It appears that we lost two more lesbian TV characters on The Vampire Diaries last night. Heather is at the tail end of her vacation and will do the research to report back to you on in Tuesday’s Boob(s On Your) Tube. We’ll also see the return of Empire, a late but great peek at this week’s Grey’s Anatomy, and some much needed queer sitcom happiness. In the meantime, Lexa’s funeral happened last night, and the episode was even more abysmal than I imagined.
Thursdays on The CW at 9:00 p.m.
Written by Karly
Lexa. Lexa. Lexa. Lexa.
The name kept repeating in my head. My heart pounding in my chest, blood pounding in my ears, sweat pouring out of my body, and adrenaline sitting in my legs with nowhere to go. This was a panic attack. My third in three hours. I’ve never felt them at this rate or severity before. They’d fade after 10-15 minutes and then return right when I let my guard down. That’s what it felt like at least, but of course it was completely out of my control, guard up or down.
This was six days after Thirteen aired. A few factors probably contributed to my attacks, but my brain-on-fire chose Lexa to repeat in a voice that didn’t entirely sound like my own. It sounded like something far away, like in that space between dreaming and consciousness when you don’t have any control of where your mind is going. Except I was wide awake. The next day after my attacks I felt so drained, but I also felt afraid. What has happened to me?
My life was in hyperdrive but Lexa hadn’t left my thoughts at all. I’m in graduate school full time, TA two classes, and I have another part time job in the evenings. And I was hurdling toward midterms. I wrote my recap for Thirteen in a one hour break between class and work, with little sleep and no food. In fact, in the days between the episode and my panic attacks I hadn’t eaten more than one meal a day, some days only snacks. I remember being genuinely amazed by this because I’m hypoglycemic: usually if I don’t eat every 4-6 hours, my blood sugar crashes and I become seriously ill. But I didn’t feel shaky or fatigued or hungry. I was in starvation mode. This was truly affecting me physiologically. It wasn’t until I had my attacks that I realized how much.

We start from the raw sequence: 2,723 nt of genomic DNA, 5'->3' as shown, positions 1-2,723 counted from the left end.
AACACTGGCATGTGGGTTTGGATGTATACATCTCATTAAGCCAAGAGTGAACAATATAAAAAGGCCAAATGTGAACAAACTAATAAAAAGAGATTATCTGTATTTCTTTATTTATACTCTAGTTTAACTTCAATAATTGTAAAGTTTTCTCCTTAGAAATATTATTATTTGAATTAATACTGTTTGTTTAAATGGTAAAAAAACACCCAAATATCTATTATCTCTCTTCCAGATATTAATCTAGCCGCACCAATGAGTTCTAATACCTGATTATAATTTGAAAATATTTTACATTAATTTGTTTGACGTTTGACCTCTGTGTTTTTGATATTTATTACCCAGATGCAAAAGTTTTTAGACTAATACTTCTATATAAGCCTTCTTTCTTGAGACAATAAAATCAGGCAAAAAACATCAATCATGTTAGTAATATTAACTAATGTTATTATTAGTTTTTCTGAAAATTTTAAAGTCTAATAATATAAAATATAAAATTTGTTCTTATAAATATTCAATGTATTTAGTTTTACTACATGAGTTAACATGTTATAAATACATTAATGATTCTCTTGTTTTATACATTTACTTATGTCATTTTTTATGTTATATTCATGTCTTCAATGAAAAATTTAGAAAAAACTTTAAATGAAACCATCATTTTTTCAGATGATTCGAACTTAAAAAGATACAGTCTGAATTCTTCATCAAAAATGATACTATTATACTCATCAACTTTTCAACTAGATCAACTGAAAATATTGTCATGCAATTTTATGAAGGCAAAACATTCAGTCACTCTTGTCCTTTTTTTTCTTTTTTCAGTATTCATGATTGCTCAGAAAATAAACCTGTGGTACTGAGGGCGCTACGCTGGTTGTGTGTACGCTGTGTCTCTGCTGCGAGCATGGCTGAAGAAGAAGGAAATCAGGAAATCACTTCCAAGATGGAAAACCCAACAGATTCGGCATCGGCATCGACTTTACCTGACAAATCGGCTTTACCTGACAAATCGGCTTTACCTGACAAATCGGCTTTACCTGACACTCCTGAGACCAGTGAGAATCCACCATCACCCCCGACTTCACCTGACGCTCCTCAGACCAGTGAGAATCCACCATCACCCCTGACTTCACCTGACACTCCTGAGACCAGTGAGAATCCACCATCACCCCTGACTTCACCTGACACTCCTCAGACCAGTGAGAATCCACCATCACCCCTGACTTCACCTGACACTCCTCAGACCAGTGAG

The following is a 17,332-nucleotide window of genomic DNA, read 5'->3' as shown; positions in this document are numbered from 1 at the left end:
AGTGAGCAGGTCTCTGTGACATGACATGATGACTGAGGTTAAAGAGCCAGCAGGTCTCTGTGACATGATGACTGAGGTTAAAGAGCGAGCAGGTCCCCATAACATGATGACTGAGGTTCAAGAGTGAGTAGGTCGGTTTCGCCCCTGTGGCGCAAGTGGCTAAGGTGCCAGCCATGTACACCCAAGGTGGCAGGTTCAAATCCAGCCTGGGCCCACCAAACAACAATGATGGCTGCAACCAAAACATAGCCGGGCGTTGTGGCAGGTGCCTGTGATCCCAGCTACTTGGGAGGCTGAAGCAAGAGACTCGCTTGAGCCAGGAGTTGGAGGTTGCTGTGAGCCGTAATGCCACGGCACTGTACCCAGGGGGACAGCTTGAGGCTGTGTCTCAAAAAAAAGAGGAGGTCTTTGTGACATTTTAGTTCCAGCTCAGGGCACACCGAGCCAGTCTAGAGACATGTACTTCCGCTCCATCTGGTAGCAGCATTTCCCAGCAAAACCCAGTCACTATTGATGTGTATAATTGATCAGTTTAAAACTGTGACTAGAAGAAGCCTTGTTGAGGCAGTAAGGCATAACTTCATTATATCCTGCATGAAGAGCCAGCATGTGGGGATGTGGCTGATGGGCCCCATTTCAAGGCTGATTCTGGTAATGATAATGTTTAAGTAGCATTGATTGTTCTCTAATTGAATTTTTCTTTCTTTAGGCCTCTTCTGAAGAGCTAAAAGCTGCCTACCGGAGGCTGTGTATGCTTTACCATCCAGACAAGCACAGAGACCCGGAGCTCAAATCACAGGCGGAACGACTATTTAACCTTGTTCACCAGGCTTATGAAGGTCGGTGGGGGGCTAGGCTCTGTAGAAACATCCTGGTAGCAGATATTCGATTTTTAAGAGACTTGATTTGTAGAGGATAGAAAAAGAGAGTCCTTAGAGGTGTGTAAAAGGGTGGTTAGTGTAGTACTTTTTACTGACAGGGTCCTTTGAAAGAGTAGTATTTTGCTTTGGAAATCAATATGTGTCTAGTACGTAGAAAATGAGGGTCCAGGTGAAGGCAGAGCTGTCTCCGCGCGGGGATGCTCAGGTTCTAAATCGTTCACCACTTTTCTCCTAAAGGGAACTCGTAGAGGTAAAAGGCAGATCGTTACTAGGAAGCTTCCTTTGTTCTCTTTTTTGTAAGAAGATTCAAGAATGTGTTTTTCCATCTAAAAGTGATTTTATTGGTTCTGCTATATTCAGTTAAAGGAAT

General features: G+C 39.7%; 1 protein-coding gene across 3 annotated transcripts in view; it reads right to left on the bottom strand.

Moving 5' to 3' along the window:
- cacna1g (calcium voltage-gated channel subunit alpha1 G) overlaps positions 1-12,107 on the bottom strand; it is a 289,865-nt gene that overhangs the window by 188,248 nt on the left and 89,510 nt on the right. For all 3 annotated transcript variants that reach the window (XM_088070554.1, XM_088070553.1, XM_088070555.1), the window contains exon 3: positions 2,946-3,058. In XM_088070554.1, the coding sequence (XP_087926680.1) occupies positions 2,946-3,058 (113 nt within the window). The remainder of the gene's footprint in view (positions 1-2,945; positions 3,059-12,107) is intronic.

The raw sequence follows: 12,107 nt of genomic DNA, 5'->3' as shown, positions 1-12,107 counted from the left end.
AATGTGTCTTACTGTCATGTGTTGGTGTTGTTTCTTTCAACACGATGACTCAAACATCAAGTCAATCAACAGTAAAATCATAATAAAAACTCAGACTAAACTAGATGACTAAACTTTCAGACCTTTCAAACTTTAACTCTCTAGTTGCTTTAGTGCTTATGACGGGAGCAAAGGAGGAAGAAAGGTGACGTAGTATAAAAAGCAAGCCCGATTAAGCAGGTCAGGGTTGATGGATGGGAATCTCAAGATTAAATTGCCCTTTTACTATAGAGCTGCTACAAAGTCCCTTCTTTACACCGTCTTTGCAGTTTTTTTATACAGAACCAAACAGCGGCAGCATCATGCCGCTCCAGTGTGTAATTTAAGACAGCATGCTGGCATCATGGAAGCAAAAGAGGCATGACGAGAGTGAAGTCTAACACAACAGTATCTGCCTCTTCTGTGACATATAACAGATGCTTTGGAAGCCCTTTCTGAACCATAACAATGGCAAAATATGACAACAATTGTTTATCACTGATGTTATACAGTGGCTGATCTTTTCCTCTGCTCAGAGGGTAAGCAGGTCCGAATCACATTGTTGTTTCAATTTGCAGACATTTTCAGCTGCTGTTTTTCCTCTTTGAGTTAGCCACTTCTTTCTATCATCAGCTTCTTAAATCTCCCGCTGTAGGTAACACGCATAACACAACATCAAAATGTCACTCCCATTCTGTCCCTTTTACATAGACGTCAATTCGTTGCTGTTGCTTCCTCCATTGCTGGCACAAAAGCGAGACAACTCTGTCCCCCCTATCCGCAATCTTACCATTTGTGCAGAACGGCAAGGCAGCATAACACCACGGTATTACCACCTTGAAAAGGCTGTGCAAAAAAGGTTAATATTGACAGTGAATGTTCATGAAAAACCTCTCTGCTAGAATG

“Grief isn’t in stages, it’s continuous cycles,” a friend told me. And I felt them.
Yes, I was angry. Yes, I was sad. Sometimes switching back and forth, other times simultaneously. They won’t get me again, I swore to myself on my drive to school one day. They won’t fucking get me to buy into this again.
But I was also ashamed. How could I have had such hope? How can I feel so upset about a character? Why couldn’t I just cry then heal like I have with so many others before her?
When I tried to explain what was going on to my coworkers and family I couldn’t stop smiling because I realized just how ridiculous it would sound to them, and immediately felt uncomfortable. (And when I feel uncomfortable in social interactions, I smile). Thank God I have my friends online who understand. I can’t imagine how much worse this could have been without them. We went through this together.
Thankfully I was talking to my friends right up until last night’s episode because I was dreading it. It was the funeral and the first 13 minutes had already been released. I had avoided watching them, but heard what happened. But I knew I had to watch it. This may be triggering.